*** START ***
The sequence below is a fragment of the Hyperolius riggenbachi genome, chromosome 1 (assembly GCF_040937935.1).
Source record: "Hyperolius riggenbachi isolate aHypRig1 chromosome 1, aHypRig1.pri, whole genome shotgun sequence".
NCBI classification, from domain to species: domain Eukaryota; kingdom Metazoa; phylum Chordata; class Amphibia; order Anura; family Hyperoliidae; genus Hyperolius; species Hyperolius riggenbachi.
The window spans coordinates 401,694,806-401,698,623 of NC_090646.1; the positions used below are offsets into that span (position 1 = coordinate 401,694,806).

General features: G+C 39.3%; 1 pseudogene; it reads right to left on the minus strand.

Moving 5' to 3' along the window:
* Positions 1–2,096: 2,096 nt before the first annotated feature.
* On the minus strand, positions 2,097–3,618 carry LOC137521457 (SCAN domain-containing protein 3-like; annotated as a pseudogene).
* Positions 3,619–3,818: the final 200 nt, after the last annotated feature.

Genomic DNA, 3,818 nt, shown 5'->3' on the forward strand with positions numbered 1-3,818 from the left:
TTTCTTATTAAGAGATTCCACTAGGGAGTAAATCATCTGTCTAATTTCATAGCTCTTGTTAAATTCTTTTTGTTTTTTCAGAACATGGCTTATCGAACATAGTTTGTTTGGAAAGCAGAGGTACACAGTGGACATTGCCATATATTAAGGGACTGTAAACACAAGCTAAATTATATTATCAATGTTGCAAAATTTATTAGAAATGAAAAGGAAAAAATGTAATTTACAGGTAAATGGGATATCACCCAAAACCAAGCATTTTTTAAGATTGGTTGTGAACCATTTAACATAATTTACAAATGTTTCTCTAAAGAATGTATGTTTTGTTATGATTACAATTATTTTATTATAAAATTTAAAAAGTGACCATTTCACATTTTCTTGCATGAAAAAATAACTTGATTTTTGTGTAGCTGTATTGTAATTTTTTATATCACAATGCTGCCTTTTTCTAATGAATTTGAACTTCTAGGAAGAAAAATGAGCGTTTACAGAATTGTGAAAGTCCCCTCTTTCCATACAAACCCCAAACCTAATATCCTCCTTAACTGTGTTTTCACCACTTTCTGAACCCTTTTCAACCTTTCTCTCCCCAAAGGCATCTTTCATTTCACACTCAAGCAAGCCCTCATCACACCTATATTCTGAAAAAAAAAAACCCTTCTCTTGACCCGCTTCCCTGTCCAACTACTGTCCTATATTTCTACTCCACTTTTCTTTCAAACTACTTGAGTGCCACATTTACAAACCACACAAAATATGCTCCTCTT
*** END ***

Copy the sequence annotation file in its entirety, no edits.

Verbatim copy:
The sequence below is a fragment of the Hyperolius riggenbachi genome, chromosome 1 (assembly GCF_040937935.1).
Source record: "Hyperolius riggenbachi isolate aHypRig1 chromosome 1, aHypRig1.pri, whole genome shotgun sequence".
NCBI classification, from domain to species: domain Eukaryota; kingdom Metazoa; phylum Chordata; class Amphibia; order Anura; family Hyperoliidae; genus Hyperolius; species Hyperolius riggenbachi.
The window spans coordinates 401,694,806-401,698,623 of NC_090646.1; the positions used below are offsets into that span (position 1 = coordinate 401,694,806).

General features: G+C 39.3%; 1 pseudogene; it reads right to left on the minus strand.

Moving 5' to 3' along the window:
* Positions 1–2,096: 2,096 nt before the first annotated feature.
* On the minus strand, positions 2,097–3,618 carry LOC137521457 (SCAN domain-containing protein 3-like; annotated as a pseudogene).
* Positions 3,619–3,818: the final 200 nt, after the last annotated feature.

Genomic DNA, 3,818 nt, shown 5'->3' on the forward strand with positions numbered 1-3,818 from the left:
TTTCTTATTAAGAGATTCCACTAGGGAGTAAATCATCTGTCTAATTTCATAGCTCTTGTTAAATTCTTTTTGTTTTTTCAGAACATGGCTTATCGAACATAGTTTGTTTGGAAAGCAGAGGTACACAGTGGACATTGCCATATATTAAGGGACTGTAAACACAAGCTAAATTATATTATCAATGTTGCAAAATTTATTAGAAATGAAAAGGAAAAAATGTAATTTACAGGTAAATGGGATATCACCCAAAACCAAGCATTTTTTAAGATTGGTTGTGAACCATTTAACATAATTTACAAATGTTTCTCTAAAGAATGTATGTTTTGTTATGATTACAATTATTTTATTATAAAATTTAAAAAGTGACCATTTCACATTTTCTTGCATGAAAAAATAACTTGATTTTTGTGTAGCTGTATTGTAATTTTTTATATCACAATGCTGCCTTTTTCTAATGAATTTGAACTTCTAGGAAGAAAAATGAGCGTTTACAGAATTGTGAAAGTCCCCTCTTTCCATACAAACCCCAAACCTAATATCCTCCTTAACTGTGTTTTCACCACTTTCTGAACCCTTTTCAACCTTTCTCTCCCCAAAGGCATCTTTCATTTCACACTCAAGCAAGCCCTCATCACACCTATATTCTGAAAAAAAAAAACCCTTCTCTTGACCCGCTTCCCTGTCCAACTACTGTCCTATATTTCTACTCCACTTTTCTTTCAAACTACTTGAGTGCCACATTTACAAACCACACAAAATATGCTCCTCTT